The other day as I was walking down the street I saw a man who was panhandling sitting on the pavement. He was suffering from an episode of mental illness and was talking to himself loudly and using coarse language.

A couple people walked by and from their faces I could see they were clearly disturbed and disgusted. It wasn’t their fault that they didn’t understand. And it wasn’t the fault of the man panhandling that he was suffering from mental illness. It should, in fact, be upsetting that there’s people sitting on the street in need of money, suffering from illness, with no place to go. This shouldn’t be normal or easy to ignore.

All that being said, it saddened me to see a lack of understanding. We’ve been so separated from people who are different from us. We don’t want to be confronted with the injustice and ugliness that exists in our city.

Later that day I was talking to a volunteer from the Warming Room who was walking downtown and ran into one of his friends who’s a guest at the Warming Room. This guest also has severe mental illness and was apologizing for some things that had happened at the Warming Room a few nights earlier. The two ended up laughing about the incident and chatting for a few minutes until they parted ways.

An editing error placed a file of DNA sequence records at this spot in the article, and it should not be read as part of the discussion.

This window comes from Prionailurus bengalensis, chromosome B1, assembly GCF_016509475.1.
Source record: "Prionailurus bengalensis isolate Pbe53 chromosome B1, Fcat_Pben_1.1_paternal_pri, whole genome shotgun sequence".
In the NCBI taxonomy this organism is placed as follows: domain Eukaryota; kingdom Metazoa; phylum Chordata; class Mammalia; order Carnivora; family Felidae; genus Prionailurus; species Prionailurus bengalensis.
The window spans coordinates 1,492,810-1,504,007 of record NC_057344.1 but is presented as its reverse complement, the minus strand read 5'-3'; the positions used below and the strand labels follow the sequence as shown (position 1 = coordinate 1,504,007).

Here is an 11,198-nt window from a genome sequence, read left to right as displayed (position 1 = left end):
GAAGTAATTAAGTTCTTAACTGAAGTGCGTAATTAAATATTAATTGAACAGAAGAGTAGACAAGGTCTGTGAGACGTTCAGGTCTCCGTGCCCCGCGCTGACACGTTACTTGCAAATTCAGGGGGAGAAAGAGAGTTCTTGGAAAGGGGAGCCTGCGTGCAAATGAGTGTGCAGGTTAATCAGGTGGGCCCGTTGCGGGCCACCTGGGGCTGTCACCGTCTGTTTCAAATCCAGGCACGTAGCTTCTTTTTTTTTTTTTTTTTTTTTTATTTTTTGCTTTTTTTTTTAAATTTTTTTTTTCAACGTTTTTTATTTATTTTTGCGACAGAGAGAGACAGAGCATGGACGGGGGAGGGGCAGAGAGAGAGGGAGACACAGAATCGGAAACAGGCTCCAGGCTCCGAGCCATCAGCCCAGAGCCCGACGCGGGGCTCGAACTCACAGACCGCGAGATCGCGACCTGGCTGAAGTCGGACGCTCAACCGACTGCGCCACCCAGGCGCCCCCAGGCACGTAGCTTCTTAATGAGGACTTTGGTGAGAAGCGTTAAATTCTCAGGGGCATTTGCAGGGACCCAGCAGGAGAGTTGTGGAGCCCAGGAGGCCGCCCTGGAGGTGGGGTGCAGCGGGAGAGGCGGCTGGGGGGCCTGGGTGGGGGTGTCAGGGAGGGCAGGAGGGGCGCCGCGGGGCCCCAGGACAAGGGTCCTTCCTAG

Seemingly small stories like this fill me with great joy. It’s through relationship that understanding is built. It’s through spending time with others and hearing stories that prejudice begins to melt away. And the result is real meaningful change in our community!

A little light bulb went off in my head that day and I thought… imagine if everyone in Peterborough was a volunteer at the Warming Room. Or at the Youth Shelter or the Brock Mission or the Lighthouse Drop-in Centre or wherever. But imagine if everyone had the chance to build relationships with others and view others as people rather than problems. It would change things! It would change how we talk, how we interact with people on the street, and what we care about.

Of course, no one’s perfect. We’re always learning and always trying to rid ourselves of prejudices. But change is so very possible. I’ve seen it in myself and in many volunteers at the Warming Room.

It’s inspiring to hear from others and to imagine what Peterborough could be and to see what’s already happening.

What do you imagine for Peterborough?